April 17, 2013 | Written by: Chenta Lee
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In my previous blog posts, we talked about the new threats in virtualization and the new technologies to protect the cloud.
IBM Virtual Server Protection (VSP) focuses on those new threats in the virtual world and leverages those new technologies to protect it. It is a comprehensive solution for your virtual infrastructure. We just announced the new VSP 1.1.1 release in April 2013.
Agentless is one of the great features of VSP. As I mentioned in this blog post, being agentless is one of the key characteristics of the security solution in the cloud. It represents a low footprint, policy enforcement and an OS-independent solution.
Here are the other key features of VSP:
VSP uses the interface provided by VMware to do efficient packet inspection. It is the certified mechanism to provide network security on VMware’s hypervisor. VSP is delivered in a virtual appliance form factor.
- Firewall and intrusion prevention
VSP is backed by the IBM X-Force team to provide protection against any upcoming attack. The ISS Protocol Analysis Module (PAM) is the engine behind the preemptive protection and was developed by the X-Force team. PAM provides many features, including IBM Virtual Patch technology, application control and so on.
- Rootkit detection/prevention
VSP does nonintrusive rootkit detection in the virtual machine. According to Neil MacDonald from Gartner:
IBM has the first commercial implementation of a rootkit detection/prevention offering that works from outside of the virtual machine it is protecting and thus can detect rootkits using introspection even if the rootkit is cloaked to detection from anything running in the same OS container.
- Inter-VM traffic analysis
VSP can inspect the inter-VM traffic. On the contrary, a traditional intrusion prevention system (IPS) could not do that because it only protected the network edge, and therefore it could only see the incoming and outgoing traffic from the host but not the inter-VM traffic. Here’s a quote from my own blog post:
Inter-VM traffic plays an important role in virtual infrastructure because we usually run more than one VM on a single host. VMs on the same host might attack each other and even form a botnet. If you underestimate the importance of the protection to the inter-VM traffic, your security solution is incomplete.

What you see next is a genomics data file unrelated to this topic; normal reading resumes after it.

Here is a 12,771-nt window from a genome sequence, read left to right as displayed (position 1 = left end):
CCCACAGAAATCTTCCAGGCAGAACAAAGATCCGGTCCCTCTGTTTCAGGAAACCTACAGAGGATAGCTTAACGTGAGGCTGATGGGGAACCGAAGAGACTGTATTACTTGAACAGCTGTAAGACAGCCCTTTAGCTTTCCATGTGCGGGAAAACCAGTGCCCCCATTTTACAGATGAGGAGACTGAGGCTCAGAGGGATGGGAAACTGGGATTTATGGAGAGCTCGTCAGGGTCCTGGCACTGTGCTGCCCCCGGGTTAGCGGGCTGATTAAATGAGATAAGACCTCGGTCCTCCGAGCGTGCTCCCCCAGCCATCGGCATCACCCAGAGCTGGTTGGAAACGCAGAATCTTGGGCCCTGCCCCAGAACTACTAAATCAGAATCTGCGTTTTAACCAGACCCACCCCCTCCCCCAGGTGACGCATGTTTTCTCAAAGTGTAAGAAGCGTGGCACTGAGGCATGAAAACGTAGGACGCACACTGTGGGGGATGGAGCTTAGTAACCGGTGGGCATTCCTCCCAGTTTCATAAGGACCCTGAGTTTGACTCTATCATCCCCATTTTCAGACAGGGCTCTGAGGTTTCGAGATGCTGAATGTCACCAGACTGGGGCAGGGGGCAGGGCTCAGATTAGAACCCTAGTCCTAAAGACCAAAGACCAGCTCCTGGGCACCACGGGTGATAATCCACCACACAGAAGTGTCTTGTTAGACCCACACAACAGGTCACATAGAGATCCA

- Automated protection for mobile VMs (VMotion)
The security policy goes with the virtual machine (VM). Therefore when VM migrates from host to host, all the security polices will still be enforced seamlessly.
- Virtual infrastructure auditing
VSP can help an administrator to create an inventory and user activity report for auditing. VSP also performs automatic VM discovery in order to reduce virtual sprawl and provide security and visibility across the virtual infrastructure.
- Virtual network access control
By providing the quarantine capability, VSP could limit communications to and from the untrusted VMs to prevent the unauthorized creation or migration of the VM to access the network. An administrator could also quarantine the newly created VM and only allow it to access the patch server until all the security patches are applied.
- SiteProtector integration
IBM SiteProtector is the centralized management console of VSP. Administrators could use it to deploy the security policies and monitor their virtual infrastructure in a central place.
To sum up, VSP provides protection for any guest OS running on a VM. An administrator doesn’t need to reconfigure their network or install any agents on the VMs. Even the newly created VM or migrated VM will get protection right away. Since VSP deploys a secure VM (SVM) on the host, the footprint is minimal and makes the solution more efficient by eliminating a redundant processing task. For example, when the X-Force team releases a new security update, only SVM needs to apply it; then all the VMs will get benefit from it. That is the beauty of its agentless design.
IBM Security Virtual Server Protection offers the broadest, most integrated defense-in-depth virtualization security in one product. It provides automatic protection to every layer of the virtual infrastructure in a transparent way. In addition, VSP helps administrators meet regulatory compliance by providing security and reporting functionality in the virtual infrastructure. VSP currently only supports VMware, but hopefully we will add more hypervisor support in the future.
How do you think VSP can protect your virtual infrastructure? Leave a comment below or connect with me on Twitter @ChentaLee.